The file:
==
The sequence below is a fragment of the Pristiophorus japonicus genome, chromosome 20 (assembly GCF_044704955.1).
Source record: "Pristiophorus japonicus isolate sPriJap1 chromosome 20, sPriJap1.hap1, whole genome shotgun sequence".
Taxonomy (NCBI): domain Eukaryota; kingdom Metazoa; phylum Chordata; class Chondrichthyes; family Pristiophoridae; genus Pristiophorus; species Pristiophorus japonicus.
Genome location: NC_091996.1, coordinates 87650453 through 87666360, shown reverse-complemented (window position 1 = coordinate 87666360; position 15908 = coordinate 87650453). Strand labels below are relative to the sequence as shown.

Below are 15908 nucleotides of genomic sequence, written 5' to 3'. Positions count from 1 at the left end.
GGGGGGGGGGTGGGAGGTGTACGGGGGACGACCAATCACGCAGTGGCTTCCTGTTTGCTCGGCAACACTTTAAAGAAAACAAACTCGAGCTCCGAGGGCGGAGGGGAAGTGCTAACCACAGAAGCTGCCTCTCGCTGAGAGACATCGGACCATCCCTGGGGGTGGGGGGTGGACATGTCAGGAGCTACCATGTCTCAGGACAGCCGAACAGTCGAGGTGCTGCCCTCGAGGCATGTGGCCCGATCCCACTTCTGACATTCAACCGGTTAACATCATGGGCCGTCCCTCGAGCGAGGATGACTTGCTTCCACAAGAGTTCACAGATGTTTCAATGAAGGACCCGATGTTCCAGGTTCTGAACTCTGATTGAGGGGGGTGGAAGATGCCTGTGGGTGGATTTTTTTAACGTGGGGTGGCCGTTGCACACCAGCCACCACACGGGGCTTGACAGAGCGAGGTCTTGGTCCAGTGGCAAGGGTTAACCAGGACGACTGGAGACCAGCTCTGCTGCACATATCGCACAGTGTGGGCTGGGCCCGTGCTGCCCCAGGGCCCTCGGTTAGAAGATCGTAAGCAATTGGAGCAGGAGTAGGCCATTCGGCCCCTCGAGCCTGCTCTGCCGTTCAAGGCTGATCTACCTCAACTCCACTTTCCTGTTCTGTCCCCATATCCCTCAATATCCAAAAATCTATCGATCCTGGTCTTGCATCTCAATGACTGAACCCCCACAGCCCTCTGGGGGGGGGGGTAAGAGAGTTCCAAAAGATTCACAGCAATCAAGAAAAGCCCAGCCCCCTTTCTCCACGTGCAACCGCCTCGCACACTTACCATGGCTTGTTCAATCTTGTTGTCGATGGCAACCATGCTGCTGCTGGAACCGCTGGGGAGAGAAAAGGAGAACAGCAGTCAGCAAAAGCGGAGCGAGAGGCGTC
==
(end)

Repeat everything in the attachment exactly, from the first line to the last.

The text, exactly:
The sequence below is a fragment of the Pristiophorus japonicus genome, chromosome 20 (assembly GCF_044704955.1).
Source record: "Pristiophorus japonicus isolate sPriJap1 chromosome 20, sPriJap1.hap1, whole genome shotgun sequence".
Taxonomy (NCBI): domain Eukaryota; kingdom Metazoa; phylum Chordata; class Chondrichthyes; family Pristiophoridae; genus Pristiophorus; species Pristiophorus japonicus.
Genome location: NC_091996.1, coordinates 87650453 through 87666360, shown reverse-complemented (window position 1 = coordinate 87666360; position 15908 = coordinate 87650453). Strand labels below are relative to the sequence as shown.

Below are 15908 nucleotides of genomic sequence, written 5' to 3'. Positions count from 1 at the left end.
GGGGGGGGGGTGGGAGGTGTACGGGGGACGACCAATCACGCAGTGGCTTCCTGTTTGCTCGGCAACACTTTAAAGAAAACAAACTCGAGCTCCGAGGGCGGAGGGGAAGTGCTAACCACAGAAGCTGCCTCTCGCTGAGAGACATCGGACCATCCCTGGGGGTGGGGGGTGGACATGTCAGGAGCTACCATGTCTCAGGACAGCCGAACAGTCGAGGTGCTGCCCTCGAGGCATGTGGCCCGATCCCACTTCTGACATTCAACCGGTTAACATCATGGGCCGTCCCTCGAGCGAGGATGACTTGCTTCCACAAGAGTTCACAGATGTTTCAATGAAGGACCCGATGTTCCAGGTTCTGAACTCTGATTGAGGGGGGTGGAAGATGCCTGTGGGTGGATTTTTTTAACGTGGGGTGGCCGTTGCACACCAGCCACCACACGGGGCTTGACAGAGCGAGGTCTTGGTCCAGTGGCAAGGGTTAACCAGGACGACTGGAGACCAGCTCTGCTGCACATATCGCACAGTGTGGGCTGGGCCCGTGCTGCCCCAGGGCCCTCGGTTAGAAGATCGTAAGCAATTGGAGCAGGAGTAGGCCATTCGGCCCCTCGAGCCTGCTCTGCCGTTCAAGGCTGATCTACCTCAACTCCACTTTCCTGTTCTGTCCCCATATCCCTCAATATCCAAAAATCTATCGATCCTGGTCTTGCATCTCAATGACTGAACCCCCACAGCCCTCTGGGGGGGGGGGTAAGAGAGTTCCAAAAGATTCACAGCAATCAAGAAAAGCCCAGCCCCCTTTCTCCACGTGCAACCGCCTCGCACACTTACCATGGCTTGTTCAATCTTGTTGTCGATGGCAACCATGCTGCTGCTGGAACCGCTGGGGAGAGAAAAGGAGAACAGCAGTCAGCAAAAGCGGAGCGAGAGGCGTC